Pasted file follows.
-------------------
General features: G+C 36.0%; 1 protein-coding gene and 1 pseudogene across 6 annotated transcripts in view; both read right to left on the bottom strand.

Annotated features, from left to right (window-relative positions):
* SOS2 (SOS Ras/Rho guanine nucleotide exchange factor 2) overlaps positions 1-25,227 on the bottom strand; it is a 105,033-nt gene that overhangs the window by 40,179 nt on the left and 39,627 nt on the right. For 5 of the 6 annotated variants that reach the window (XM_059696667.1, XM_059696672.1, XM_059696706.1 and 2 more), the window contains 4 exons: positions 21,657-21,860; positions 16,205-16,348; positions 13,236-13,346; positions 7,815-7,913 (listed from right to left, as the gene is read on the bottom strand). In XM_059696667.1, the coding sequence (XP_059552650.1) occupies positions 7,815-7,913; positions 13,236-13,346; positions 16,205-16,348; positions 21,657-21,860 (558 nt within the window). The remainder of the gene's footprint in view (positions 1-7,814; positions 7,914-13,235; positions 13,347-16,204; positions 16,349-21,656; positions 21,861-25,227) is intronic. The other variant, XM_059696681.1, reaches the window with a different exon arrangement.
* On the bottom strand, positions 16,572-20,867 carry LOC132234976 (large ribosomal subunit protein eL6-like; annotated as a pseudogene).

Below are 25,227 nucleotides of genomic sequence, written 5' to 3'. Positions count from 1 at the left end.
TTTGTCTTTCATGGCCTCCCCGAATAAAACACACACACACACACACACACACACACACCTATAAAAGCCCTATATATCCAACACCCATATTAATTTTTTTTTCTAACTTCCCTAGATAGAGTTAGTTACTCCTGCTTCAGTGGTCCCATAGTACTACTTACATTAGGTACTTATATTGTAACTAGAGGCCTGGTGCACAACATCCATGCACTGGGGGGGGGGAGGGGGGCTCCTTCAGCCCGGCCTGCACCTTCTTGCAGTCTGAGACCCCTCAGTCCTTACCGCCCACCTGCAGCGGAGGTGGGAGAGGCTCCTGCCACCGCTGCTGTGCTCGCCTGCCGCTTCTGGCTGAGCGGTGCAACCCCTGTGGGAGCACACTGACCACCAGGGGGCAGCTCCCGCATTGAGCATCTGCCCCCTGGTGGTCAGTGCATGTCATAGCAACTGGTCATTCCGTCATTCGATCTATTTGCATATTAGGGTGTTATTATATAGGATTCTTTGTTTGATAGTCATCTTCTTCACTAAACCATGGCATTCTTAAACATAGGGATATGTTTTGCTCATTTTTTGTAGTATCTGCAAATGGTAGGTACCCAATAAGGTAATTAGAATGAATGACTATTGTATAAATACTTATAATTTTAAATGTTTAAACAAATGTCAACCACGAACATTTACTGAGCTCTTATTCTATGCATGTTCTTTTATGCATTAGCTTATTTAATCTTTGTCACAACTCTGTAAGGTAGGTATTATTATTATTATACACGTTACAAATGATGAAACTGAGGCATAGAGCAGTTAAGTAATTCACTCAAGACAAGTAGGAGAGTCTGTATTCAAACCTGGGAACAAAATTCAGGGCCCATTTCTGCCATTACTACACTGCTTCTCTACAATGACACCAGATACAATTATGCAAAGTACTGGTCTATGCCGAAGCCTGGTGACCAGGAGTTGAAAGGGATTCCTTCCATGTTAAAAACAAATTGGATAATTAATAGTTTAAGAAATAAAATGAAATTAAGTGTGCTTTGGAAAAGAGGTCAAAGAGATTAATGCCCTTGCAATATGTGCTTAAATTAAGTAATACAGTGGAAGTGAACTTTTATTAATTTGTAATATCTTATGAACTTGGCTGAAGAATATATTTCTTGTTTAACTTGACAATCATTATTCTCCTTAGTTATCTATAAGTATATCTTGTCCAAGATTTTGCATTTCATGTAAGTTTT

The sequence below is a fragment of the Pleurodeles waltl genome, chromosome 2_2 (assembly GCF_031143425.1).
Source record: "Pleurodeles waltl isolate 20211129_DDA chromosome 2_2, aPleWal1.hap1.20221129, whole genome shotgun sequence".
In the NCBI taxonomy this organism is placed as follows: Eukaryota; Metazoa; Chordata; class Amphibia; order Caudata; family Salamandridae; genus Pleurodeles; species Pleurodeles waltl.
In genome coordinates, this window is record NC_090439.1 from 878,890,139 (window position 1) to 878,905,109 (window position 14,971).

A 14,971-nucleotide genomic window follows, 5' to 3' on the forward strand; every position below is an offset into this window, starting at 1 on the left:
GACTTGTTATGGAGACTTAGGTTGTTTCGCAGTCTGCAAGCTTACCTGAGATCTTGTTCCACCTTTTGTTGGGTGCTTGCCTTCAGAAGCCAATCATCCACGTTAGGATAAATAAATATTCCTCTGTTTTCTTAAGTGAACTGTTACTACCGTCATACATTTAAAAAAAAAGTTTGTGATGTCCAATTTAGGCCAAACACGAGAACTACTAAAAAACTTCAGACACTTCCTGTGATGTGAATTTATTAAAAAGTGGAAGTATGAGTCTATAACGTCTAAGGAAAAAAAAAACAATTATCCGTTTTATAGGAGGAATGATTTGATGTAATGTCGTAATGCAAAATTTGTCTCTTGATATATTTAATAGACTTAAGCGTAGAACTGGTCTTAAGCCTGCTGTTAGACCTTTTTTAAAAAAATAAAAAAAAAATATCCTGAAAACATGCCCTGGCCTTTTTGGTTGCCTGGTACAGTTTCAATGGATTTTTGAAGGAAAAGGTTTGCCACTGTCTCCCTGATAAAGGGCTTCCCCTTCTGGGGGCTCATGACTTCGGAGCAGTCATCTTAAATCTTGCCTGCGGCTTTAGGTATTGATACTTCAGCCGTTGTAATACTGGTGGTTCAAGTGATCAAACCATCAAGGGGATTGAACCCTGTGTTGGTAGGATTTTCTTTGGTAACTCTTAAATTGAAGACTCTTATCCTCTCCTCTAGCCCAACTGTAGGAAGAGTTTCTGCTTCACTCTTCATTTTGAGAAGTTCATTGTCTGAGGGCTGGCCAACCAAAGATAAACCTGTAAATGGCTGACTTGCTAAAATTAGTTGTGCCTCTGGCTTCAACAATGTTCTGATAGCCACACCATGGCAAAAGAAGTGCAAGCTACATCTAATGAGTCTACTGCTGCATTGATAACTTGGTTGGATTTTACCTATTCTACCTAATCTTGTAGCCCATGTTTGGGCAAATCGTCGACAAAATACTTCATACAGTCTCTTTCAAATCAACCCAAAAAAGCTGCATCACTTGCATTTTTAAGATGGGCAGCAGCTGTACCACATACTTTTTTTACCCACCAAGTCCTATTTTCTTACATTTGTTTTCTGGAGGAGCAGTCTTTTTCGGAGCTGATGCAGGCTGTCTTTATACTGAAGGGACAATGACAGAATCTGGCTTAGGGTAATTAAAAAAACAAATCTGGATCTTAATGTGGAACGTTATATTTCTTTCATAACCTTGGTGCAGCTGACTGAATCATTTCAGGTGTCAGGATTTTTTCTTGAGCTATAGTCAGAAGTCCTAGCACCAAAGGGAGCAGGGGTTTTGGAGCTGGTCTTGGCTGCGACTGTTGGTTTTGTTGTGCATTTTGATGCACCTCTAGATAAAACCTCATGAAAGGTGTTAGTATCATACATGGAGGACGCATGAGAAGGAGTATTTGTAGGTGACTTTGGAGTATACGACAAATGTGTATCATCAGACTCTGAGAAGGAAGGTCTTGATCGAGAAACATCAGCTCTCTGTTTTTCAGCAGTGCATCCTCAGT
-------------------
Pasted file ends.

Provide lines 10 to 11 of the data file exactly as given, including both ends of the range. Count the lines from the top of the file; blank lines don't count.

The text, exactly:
In genome coordinates, this window is record NC_090439.1 from 878,890,139 (window position 1) to 878,905,109 (window position 14,971).

A 14,971-nucleotide genomic window follows, 5' to 3' on the forward strand; every position below is an offset into this window, starting at 1 on the left: